Nonetheless, he knew that he had to allow his mind its freedoms. He lived on the randomness of the mind's workings, and, now, as the day began, he found himself involved in a new set of musings and imaginings. He wondered how an idea could so easily change shape and appear fresh in a new guise; he did not know how close to the surface this story had been lurking. It was a simple tale, made simpler still by his friend Benson's father, the archbishop of Canterbury, who had tried to entertain him one evening after the failure of his play. He had hesitated too much and stopped too often as he attempted to tell a ghost story, knowing neither the middle nor the end and unsure even of the contours of the beginning.
Henry had set it down as soon as he arrived home. He wrote in his notebook: "Note here the ghost story told me at Addington (evening of Thursday 10th), by the archbishop of Canterbury: the mere vague, undetailed, faint sketch of it: the story of the young children (indefinite number and age), left to the care of servants in an old country house, through the death, presumably, of parents. The servants, wicked and depraved, corrupt and deprave the children: the children are bad, full of evil to a sinister degree. The servants die (the story vague about the way of it) and their apparitions return to haunt the house and children."
He did not need to look back at his notebook to be reminded of the story; the events remained with him. He thought of setting it in Newport, in a remote house by the rocks, or in one of the newer mansions in New York, but none of these settings captured him, and gradually he abandoned the idea of an American family. It became an English story set in the past; and in the early and slow elaboration of the story he reduced the children to merely two, a boy and his younger sister.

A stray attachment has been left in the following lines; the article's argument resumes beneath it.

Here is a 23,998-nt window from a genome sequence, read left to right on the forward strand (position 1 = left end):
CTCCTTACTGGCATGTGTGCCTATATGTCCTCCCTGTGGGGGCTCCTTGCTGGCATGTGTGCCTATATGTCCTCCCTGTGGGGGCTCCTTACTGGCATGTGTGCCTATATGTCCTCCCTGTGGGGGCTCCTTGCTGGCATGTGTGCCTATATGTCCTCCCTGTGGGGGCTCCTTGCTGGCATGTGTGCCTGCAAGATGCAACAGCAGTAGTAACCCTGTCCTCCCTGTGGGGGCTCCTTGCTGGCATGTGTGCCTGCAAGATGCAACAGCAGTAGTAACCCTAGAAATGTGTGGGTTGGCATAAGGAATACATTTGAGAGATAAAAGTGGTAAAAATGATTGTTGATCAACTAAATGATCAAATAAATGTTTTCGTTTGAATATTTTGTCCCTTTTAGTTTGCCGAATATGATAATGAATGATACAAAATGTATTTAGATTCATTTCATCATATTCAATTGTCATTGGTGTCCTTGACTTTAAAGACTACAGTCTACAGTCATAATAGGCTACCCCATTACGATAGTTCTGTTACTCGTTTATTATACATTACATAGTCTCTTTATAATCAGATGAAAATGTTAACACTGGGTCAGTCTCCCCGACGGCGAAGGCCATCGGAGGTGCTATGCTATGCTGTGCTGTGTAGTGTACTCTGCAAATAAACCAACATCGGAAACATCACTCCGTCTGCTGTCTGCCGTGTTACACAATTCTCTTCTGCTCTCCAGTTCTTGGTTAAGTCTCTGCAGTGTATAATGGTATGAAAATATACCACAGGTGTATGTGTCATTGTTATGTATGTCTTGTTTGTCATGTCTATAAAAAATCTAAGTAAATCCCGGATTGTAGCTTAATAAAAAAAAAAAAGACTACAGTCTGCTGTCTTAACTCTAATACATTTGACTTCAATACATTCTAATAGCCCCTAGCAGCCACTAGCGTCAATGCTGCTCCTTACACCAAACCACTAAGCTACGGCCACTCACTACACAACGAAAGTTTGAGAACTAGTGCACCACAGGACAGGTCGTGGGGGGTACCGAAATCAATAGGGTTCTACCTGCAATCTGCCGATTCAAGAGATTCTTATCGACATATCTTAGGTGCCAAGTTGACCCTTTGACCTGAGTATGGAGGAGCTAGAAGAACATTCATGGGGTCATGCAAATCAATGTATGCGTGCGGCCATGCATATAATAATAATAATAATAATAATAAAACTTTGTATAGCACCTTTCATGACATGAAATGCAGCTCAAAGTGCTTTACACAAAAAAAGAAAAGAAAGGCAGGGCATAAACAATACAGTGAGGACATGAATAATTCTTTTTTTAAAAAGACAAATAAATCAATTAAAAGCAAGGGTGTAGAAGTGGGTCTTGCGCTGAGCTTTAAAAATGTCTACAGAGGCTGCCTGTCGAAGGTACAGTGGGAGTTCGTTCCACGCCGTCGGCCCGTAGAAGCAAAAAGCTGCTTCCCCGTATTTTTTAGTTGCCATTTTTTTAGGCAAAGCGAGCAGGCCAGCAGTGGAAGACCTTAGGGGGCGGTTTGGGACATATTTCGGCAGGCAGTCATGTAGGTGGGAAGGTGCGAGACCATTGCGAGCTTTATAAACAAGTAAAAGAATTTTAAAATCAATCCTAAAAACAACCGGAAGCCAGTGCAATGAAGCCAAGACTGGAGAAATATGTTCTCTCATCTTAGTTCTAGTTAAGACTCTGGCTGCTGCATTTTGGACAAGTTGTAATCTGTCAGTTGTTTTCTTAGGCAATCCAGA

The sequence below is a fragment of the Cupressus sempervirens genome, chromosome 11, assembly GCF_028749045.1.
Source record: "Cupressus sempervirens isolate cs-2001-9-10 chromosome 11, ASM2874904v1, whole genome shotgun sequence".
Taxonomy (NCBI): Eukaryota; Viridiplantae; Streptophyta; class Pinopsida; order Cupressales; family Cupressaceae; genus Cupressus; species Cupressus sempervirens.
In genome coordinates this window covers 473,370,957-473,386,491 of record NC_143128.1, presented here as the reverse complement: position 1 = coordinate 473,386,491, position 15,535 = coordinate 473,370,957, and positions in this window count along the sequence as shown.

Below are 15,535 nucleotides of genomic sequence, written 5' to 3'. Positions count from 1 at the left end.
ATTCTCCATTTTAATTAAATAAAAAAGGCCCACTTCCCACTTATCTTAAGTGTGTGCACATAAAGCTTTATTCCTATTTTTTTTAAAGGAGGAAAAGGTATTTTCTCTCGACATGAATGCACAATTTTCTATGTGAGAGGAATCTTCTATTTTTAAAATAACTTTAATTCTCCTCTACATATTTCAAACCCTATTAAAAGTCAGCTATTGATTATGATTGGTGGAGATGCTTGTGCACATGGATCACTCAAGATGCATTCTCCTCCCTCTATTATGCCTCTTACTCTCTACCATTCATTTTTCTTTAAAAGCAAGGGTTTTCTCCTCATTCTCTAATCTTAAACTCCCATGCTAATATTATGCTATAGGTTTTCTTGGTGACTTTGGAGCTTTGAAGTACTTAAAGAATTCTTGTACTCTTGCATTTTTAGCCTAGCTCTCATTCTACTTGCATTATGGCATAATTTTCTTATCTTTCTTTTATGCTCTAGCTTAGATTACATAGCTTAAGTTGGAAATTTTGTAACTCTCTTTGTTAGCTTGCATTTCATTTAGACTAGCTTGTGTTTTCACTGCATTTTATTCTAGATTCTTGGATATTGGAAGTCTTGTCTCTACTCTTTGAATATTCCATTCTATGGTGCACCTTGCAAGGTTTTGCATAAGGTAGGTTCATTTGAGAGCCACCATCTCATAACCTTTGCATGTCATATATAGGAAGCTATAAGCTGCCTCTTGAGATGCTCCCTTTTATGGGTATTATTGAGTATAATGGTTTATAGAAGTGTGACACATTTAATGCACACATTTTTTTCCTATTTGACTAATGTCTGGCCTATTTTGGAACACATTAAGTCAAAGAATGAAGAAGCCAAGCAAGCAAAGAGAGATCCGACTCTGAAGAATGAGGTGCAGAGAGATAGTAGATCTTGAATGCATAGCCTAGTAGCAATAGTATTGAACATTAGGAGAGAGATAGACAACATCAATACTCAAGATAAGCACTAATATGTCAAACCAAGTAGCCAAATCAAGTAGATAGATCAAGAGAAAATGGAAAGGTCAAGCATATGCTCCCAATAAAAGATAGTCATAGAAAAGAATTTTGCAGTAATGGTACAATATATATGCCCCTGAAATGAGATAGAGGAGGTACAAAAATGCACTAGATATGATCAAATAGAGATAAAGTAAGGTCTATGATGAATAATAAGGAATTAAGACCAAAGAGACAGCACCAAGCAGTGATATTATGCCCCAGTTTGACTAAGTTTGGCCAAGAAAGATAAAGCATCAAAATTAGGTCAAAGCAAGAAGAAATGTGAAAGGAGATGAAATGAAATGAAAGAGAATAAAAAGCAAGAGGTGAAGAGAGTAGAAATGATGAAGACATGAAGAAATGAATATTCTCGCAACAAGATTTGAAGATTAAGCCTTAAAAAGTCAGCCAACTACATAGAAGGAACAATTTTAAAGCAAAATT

He thought often of the death of his sister Alice, who had died three years earlier. He had read her diaries, so full of indiscretions, for the first time. Now he felt alone, much as she had throughout her life, and he felt close to her, although he never suffered her symptoms or maladies and lacked her stoicism and her acceptance.
In his darkest hours, he felt that both of them had somehow been abandoned as their family toured Europe and returned, often for no reason, to America. They had never been fully included in the passion of events and places, becoming watchers and nonparticipants. Their brother William, the eldest, and then Wilky and Bob, who came between Henry and Alice, had been ready for the world, expertly molded, while Henry and Alice had been left unprotected and unready. He had become a writer and she had taken to her bed.